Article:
Daniel Urbas has been appointed a judge of the Québec Superior Court.
Effective July 1, 2021, Lisa C. Munro, a leading arbitration practitioner, has accepted to continue releasing notes on recent cases from across Canada at the new and improved ArbitrationMatters.com. In addition to posting her own notes, Lisa as editor of Arbitration Matters has approached a select list of other experienced arbitration practitioners who will each contribute regularly to the notes. See the Contributors page for more. All content covered in the 508 notes released up to June 30, 2021 has been added to Lisa’s site and accessible with newer material such as Lisa’s introductory note “B.C. – Challenge of arbitrator’s interpretation of restrictive covenant in shareholders agreement, relying upon employment contract analysis, not appealable “extricable error of law” #509”.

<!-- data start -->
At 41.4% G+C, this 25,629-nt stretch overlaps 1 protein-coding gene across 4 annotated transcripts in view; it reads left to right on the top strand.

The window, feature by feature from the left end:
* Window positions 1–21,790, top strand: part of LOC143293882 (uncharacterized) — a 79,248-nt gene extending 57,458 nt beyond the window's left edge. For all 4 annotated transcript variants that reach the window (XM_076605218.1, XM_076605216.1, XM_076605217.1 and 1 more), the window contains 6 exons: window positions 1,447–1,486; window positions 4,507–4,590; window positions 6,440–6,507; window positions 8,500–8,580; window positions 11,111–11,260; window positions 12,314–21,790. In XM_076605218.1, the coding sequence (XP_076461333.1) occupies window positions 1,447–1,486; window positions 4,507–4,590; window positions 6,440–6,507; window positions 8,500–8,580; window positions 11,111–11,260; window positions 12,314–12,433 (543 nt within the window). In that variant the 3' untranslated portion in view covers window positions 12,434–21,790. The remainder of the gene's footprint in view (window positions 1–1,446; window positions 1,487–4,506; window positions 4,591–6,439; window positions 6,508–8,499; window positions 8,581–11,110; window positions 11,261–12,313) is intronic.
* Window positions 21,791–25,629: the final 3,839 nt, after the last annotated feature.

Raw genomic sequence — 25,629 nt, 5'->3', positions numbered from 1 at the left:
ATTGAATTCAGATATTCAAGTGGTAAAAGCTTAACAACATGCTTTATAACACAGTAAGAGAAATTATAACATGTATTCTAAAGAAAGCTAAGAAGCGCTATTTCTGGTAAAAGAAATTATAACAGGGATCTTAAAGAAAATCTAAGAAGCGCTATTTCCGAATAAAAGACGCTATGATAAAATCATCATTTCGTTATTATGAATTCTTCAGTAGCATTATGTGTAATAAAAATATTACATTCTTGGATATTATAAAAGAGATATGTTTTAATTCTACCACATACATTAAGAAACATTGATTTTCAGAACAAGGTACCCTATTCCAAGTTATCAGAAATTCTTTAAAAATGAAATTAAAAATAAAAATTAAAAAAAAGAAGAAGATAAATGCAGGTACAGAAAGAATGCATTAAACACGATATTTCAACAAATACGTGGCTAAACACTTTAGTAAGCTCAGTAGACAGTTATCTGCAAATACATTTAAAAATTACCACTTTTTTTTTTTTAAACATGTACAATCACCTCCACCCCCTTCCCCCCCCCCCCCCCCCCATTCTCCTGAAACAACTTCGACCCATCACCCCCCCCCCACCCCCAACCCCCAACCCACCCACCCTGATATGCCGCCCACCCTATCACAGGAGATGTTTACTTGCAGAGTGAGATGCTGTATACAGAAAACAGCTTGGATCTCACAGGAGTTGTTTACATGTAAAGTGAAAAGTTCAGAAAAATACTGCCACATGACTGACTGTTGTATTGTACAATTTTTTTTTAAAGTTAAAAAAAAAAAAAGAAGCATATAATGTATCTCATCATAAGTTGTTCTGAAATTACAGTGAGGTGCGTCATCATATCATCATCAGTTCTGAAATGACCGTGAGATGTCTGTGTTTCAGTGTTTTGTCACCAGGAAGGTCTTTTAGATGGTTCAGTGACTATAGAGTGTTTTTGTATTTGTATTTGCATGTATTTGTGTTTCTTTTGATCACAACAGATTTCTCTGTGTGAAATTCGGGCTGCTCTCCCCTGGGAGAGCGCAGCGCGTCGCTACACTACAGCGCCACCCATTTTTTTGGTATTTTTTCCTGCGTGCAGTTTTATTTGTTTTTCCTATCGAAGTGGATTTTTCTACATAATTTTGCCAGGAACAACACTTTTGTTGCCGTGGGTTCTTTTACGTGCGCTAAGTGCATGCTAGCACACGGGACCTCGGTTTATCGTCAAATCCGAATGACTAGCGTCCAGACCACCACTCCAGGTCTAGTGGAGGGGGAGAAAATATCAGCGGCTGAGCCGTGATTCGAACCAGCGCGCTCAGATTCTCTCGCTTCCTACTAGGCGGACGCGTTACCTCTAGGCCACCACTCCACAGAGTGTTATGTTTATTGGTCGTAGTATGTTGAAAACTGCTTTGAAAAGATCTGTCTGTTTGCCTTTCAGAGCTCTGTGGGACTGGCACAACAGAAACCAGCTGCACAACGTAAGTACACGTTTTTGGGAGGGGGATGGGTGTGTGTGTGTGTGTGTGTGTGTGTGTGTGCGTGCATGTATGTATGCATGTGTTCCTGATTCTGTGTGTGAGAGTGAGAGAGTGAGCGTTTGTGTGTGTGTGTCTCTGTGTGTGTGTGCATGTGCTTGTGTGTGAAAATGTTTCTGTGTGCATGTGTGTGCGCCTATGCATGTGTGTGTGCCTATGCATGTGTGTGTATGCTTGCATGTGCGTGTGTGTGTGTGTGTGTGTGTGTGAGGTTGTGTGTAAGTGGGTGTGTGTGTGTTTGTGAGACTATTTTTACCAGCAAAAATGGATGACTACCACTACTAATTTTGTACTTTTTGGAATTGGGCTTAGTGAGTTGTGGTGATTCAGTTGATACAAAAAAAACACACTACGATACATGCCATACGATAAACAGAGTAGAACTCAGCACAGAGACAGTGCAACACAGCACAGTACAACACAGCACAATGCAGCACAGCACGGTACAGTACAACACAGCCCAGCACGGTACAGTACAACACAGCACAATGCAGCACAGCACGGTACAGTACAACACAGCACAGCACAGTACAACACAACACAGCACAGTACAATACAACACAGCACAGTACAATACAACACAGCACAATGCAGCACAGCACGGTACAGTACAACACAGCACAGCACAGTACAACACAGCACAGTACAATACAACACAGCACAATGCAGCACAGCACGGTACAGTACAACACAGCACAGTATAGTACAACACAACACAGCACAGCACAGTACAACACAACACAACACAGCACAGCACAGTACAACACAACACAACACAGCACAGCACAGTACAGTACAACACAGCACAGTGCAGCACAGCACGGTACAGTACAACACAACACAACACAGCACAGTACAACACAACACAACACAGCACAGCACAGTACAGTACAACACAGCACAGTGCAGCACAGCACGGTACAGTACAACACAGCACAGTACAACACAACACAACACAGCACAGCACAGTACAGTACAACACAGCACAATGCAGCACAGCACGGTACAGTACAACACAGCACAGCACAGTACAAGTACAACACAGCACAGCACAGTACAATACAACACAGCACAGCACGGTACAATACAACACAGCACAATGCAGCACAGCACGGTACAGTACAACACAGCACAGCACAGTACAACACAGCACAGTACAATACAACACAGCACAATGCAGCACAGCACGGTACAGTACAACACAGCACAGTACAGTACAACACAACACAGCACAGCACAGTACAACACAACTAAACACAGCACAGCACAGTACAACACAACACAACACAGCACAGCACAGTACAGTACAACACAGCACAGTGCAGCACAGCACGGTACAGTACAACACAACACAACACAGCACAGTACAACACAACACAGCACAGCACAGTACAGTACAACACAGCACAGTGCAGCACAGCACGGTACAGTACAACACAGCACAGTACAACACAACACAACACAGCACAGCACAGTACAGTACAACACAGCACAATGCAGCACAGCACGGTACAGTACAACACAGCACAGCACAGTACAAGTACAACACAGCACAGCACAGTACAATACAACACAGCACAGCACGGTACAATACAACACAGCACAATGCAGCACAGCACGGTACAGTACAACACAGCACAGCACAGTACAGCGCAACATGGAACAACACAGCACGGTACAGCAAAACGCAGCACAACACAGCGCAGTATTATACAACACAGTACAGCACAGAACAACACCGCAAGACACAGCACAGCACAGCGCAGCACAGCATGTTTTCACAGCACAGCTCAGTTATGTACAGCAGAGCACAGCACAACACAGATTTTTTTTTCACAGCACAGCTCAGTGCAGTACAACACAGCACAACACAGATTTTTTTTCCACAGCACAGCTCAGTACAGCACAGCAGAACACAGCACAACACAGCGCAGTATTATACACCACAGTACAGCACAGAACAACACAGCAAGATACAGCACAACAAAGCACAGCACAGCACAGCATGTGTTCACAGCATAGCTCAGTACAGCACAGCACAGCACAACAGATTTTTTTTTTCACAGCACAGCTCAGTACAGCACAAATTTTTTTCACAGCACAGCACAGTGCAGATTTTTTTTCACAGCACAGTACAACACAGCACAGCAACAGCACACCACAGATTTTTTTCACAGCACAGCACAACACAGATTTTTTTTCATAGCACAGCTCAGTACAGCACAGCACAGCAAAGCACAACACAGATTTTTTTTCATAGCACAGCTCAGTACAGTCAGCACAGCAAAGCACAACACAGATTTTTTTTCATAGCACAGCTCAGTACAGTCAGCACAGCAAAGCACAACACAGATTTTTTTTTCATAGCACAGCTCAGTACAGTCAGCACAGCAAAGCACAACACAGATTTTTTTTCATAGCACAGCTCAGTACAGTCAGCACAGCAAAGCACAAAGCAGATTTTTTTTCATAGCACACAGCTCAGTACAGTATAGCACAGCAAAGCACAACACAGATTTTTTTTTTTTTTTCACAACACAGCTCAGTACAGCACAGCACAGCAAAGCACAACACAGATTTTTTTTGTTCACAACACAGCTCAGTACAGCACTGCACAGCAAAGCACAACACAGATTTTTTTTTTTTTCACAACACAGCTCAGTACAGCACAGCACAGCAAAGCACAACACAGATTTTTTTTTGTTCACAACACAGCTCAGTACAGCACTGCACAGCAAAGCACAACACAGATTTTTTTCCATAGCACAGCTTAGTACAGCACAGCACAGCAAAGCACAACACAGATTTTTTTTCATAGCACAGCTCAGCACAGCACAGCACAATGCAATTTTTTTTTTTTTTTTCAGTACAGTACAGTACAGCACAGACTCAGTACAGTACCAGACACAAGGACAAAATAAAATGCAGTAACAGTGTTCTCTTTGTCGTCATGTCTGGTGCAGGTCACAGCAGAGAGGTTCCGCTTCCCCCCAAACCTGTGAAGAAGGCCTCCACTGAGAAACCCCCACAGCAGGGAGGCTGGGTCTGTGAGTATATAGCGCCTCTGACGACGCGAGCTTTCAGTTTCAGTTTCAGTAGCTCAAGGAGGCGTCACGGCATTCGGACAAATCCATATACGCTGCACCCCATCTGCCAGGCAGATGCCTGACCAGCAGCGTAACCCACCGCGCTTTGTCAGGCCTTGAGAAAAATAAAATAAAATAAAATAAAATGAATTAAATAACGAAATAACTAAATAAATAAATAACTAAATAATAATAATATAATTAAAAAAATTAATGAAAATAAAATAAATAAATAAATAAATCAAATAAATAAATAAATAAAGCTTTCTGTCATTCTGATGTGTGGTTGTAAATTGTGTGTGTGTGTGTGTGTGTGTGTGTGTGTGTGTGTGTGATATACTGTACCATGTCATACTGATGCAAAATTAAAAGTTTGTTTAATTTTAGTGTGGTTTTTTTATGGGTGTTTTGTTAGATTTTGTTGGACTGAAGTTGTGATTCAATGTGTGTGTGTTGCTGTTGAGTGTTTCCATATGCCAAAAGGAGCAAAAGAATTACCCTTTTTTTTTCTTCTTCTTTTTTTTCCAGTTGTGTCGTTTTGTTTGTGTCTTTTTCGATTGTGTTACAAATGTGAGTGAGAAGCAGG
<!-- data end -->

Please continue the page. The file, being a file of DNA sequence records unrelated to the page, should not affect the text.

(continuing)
In Hotel Georgia Development Ltd. v The Owners, Strata Plan EPS849, 2021 BCSC 1236, Madam Justice Heather MacNaughton held that the arbitrator committed no breach of natural justice by inviting submissions on a new issue which he introduced but then declined to rely on out of fairness to Respondent. “Where an arbitrator considers an approach to an issue that has not been raised by either party, natural justice requires the arbitrator to give the parties an opportunity to comment on the approach. The fact that a party does not make sufficient use, if any, of the opportunity given by the arbitrator is not a breach of natural justice and, accordingly, not a basis for setting aside an arbitral award”. MacNaughton J. observed that the arbitrator had signalled a gap in Claimant’s evidence and sought submissions on his ability to make a quantum meruit award. Despite having invited submissions and effectively granted Claimant an opportunity to compensate for its evidentiary gap, the arbitrator elected not to reproduce the responding submissions in the award. “It would be clearly unfair and prejudicial to the Respondent to have a new legal basis for recovery of common law damages at this stage and I exercise my discretion against pursuing that analysis”.